In this week’s Gospel reading, Jesus is fasting in the desert, where he is tempted by the devil for 40 days. Jesus of course resists every temptation–temptations for food, temptations for power, temptations to test God and make a dramatic spectacle.
This is an apt beginning to the 40 days of Lent, our own journey of sacrifice and resisting temptation–a time to prepare our hearts and grow in the love of God. Just as Jesus spent his time in prayer and preparation before beginning his ministry, we dwell in somber reflection and growth approaching Easter. Let us continue in that preparation.
Today’s passage can seem kind of weird. Jesus is in his hometown and he’s surrounded by so many people that he and his followers can’t even eat. Then his family head to get him because people are saying he is crazy. Meanwhile some teachers of the law from Jerusalem claim he is using the power of Satan to cast out demons. Jesus points out what a nutty idea that is–saying there’s no way Satan would cast out demons–it would be like fighting against himself.
“I want you to know that people can be forgiven for all the sinful things they do. They can even be forgiven for the bad things they say against God.But anyone who speaks against the Holy Spirit will never be forgiven. They will always be guilty of that sin.”
Forgive me for mentioning both politics and Facebook (sometimes there is just too much of both), but my politics are deeply informed by my being a follower of Jesus, so I can’t help that they sometimes intersect. I recently posted this on Facebook, and it seems relevant to this scripture passage.
I’ve been thinking about blasphemy. As a young evangelical, I thought blasphemy was putting a cross in urine or maybe dressing up like Jesus and doing the polka. But now I believe blasphemy is to proclaim God while doing evil–like Jeff Sessions smirking as he quoted the Bible to defend yanking children from their parents. I also remember that “taking the Lord’s name in vain” seemed to mean you shouldn’t say “Goddamn” or “Oh my God!” (Honestly it was still hard to type that.) But taking the Lord’s name in vain is more likely to mean saying God is on your side when you are oppressing people and trampling the poor.
I had forgotten that I just heard this in the Gospel reading a couple weeks before I wrote that, but maybe that was part of why it was somewhere in my mind.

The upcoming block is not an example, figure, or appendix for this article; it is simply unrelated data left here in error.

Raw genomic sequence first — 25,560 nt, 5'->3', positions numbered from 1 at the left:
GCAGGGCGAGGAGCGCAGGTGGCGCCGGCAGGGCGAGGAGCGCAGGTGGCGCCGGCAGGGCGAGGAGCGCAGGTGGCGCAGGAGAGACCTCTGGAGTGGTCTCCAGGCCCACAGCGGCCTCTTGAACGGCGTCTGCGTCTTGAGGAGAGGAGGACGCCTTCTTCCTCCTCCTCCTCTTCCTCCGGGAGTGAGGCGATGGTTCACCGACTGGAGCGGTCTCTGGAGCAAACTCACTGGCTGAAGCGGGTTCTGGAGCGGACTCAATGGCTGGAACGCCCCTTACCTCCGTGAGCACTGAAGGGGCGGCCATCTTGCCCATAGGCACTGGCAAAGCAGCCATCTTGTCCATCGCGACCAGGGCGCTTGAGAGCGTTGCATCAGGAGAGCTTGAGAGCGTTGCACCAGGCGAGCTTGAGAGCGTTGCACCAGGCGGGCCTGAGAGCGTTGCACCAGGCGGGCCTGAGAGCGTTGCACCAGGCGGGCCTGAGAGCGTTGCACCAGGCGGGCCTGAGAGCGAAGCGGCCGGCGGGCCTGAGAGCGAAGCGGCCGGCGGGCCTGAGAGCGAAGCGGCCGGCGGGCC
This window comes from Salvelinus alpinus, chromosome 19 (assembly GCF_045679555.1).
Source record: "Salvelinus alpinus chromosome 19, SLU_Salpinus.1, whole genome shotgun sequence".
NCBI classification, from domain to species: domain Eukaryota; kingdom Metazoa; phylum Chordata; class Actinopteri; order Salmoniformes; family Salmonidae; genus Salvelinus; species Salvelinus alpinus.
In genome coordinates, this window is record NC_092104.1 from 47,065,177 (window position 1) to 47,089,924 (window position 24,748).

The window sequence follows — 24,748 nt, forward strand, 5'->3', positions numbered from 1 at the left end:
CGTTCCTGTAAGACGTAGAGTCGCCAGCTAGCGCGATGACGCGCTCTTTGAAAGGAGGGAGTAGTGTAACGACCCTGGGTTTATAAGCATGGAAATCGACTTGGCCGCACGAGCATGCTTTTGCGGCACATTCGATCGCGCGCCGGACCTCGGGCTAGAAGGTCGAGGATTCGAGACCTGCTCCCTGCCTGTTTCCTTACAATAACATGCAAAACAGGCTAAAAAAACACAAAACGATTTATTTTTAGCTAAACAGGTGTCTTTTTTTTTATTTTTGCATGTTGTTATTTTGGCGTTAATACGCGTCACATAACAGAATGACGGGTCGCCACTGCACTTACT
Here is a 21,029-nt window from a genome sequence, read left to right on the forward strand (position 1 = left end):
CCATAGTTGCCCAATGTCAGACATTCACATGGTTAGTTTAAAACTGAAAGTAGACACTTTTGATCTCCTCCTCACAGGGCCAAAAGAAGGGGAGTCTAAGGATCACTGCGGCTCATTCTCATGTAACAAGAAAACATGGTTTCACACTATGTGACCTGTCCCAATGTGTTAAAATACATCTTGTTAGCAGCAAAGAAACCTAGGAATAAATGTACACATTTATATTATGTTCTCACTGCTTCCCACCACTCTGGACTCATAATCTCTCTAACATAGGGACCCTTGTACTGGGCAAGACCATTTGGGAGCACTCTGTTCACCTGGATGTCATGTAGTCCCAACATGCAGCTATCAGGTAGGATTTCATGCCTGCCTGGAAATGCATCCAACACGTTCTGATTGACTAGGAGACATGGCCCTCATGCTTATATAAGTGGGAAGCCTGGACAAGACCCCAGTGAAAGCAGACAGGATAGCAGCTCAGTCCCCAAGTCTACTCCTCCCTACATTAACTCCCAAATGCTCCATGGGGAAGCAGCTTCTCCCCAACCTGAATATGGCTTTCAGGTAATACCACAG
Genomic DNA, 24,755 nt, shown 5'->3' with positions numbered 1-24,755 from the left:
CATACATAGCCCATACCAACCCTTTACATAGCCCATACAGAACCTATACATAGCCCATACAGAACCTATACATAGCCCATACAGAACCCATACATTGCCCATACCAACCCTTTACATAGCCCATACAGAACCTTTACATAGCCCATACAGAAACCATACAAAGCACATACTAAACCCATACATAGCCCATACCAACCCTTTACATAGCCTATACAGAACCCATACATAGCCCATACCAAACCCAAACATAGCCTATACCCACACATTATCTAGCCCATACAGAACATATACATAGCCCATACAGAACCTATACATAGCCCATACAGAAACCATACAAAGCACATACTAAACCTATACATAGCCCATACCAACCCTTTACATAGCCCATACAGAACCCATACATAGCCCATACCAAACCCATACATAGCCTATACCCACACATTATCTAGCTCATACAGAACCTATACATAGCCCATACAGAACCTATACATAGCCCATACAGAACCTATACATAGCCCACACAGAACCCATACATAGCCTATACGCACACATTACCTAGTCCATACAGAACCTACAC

So here in the original passage it was that the teachers of the law were calling the good Jesus was doing in the name of God evil instead. I still think the reverse is also true–doing evil and calling it good and Godly.
We really see the themes of Lent in today’s passage. Jesus is teaching his followers that he will suffer and will not be accepted by elite leaders and priests. He tells them he will die. But Peter doesn’t like this teaching and basically scolds Jesus for saying such things. Jesus responds, “Get away from me, Satan! You don’t care about the same things God does. You care only about things that people think are important.” Ouch. Peter is one of his most devoted followers, but even he does not understand–perhaps cannot understand until after Easter.
Then Jesus goes to call his followers to him and tells them:
Any of you who want to be my follower must stop thinking about yourself and what you want. You must be willing to carry the cross that is given to you for following me.Any of you who try to save the life you have will lose it. But you who give up your life for me and for the Good News will save it.It is worth nothing for you to have the whole world if you yourself are lost.You could never pay enough to buy back your life.
So we continue to observe Lent as a time of self-sacrifice, discovery, and heart preparation. We must be willing to carry the cross–meaning to give up ourselves and follow Jesus. What is getting in the way of our service to God and to others?
I like this thought from Conversations With Scripture: The Gospel of Mark by Marcus J. Borg:
The way of the cross is about life and death; to avoid it in order to save one’s life is to lose one’s life, and to embrace it is to save one’s life. The path of death is the path of life.
I love a good paradox and I love to let it speak for itself. Dwell on this paradox.